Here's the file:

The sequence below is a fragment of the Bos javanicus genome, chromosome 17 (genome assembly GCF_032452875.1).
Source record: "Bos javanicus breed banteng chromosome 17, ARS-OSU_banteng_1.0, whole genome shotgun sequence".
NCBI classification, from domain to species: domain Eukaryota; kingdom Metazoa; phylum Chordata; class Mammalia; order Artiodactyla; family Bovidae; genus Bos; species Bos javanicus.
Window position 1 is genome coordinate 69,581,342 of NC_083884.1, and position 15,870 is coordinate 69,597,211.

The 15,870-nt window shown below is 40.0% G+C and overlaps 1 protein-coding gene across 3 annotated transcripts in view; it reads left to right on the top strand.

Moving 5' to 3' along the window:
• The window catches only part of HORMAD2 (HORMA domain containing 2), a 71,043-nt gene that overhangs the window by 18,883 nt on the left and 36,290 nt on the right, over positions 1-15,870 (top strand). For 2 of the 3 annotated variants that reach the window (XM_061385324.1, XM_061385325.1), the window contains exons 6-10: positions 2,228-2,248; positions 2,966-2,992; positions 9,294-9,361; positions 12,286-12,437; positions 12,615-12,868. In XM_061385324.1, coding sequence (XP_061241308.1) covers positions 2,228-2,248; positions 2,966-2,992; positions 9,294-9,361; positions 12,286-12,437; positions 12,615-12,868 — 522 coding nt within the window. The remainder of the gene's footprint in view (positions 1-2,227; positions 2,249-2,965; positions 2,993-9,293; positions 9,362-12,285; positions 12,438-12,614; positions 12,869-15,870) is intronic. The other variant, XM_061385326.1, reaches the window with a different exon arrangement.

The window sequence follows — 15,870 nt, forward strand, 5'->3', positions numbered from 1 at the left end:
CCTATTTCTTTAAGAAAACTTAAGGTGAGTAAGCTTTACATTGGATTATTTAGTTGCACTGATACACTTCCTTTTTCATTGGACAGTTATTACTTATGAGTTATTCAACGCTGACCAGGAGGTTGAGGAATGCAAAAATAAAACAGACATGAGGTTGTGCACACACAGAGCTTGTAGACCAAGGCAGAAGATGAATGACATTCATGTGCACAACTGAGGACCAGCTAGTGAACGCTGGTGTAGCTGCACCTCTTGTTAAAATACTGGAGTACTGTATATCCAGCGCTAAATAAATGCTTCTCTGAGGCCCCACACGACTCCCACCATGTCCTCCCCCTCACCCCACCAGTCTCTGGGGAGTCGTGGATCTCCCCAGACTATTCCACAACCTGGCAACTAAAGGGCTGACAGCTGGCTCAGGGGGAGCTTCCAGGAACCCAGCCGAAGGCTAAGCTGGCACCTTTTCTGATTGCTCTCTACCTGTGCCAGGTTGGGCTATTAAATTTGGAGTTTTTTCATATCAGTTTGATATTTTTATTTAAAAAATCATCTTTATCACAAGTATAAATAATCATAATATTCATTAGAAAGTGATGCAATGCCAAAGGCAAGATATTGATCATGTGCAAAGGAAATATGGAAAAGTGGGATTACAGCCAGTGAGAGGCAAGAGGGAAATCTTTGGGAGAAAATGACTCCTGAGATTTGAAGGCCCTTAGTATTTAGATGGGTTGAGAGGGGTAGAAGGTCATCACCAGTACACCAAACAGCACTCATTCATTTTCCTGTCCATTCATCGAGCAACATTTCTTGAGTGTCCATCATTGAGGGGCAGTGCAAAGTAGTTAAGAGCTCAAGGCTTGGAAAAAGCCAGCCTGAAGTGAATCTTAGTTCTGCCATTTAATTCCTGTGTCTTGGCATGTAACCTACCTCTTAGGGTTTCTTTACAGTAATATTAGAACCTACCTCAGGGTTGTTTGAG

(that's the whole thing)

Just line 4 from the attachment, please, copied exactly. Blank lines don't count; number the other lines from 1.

Window position 1 is genome coordinate 69,581,342 of NC_083884.1, and position 15,870 is coordinate 69,597,211.